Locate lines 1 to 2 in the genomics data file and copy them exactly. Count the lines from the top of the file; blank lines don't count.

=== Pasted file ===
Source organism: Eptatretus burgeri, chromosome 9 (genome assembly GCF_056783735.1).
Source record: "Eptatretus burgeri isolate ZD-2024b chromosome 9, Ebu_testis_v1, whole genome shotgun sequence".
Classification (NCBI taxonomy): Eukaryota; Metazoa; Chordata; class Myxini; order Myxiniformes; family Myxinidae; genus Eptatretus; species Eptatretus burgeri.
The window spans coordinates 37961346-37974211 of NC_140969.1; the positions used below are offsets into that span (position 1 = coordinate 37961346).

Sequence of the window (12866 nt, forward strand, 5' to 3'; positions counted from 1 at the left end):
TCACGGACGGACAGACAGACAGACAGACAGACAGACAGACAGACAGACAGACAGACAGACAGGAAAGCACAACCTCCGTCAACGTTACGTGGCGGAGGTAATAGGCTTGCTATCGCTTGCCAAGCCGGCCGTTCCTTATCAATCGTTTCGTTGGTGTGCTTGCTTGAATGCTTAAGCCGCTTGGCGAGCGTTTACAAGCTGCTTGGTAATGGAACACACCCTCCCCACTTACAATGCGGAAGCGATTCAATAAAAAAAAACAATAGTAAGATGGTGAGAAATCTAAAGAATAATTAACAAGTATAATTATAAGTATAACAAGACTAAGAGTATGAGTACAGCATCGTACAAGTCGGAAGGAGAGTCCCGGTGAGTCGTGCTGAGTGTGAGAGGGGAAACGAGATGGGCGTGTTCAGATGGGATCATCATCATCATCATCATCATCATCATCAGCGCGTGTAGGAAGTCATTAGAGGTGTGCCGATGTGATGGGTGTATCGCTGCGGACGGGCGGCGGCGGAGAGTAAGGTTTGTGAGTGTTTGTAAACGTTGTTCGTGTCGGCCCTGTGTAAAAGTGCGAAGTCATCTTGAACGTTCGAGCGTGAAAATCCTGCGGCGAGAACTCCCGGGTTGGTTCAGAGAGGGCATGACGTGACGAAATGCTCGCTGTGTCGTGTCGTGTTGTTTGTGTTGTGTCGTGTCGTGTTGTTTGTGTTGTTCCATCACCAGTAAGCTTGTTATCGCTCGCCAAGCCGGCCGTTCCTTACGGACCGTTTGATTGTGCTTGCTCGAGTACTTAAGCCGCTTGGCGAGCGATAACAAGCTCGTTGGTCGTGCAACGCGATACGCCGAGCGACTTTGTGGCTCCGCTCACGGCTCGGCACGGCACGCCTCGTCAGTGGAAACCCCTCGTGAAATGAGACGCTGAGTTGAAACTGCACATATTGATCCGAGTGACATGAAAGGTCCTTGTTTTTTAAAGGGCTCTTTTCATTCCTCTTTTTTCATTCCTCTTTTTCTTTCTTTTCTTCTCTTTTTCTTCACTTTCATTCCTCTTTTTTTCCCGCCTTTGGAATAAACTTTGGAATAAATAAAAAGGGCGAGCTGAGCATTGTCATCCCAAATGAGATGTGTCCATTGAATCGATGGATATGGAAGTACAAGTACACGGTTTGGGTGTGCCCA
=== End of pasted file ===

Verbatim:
Source organism: Eptatretus burgeri, chromosome 9 (genome assembly GCF_056783735.1).
Source record: "Eptatretus burgeri isolate ZD-2024b chromosome 9, Ebu_testis_v1, whole genome shotgun sequence".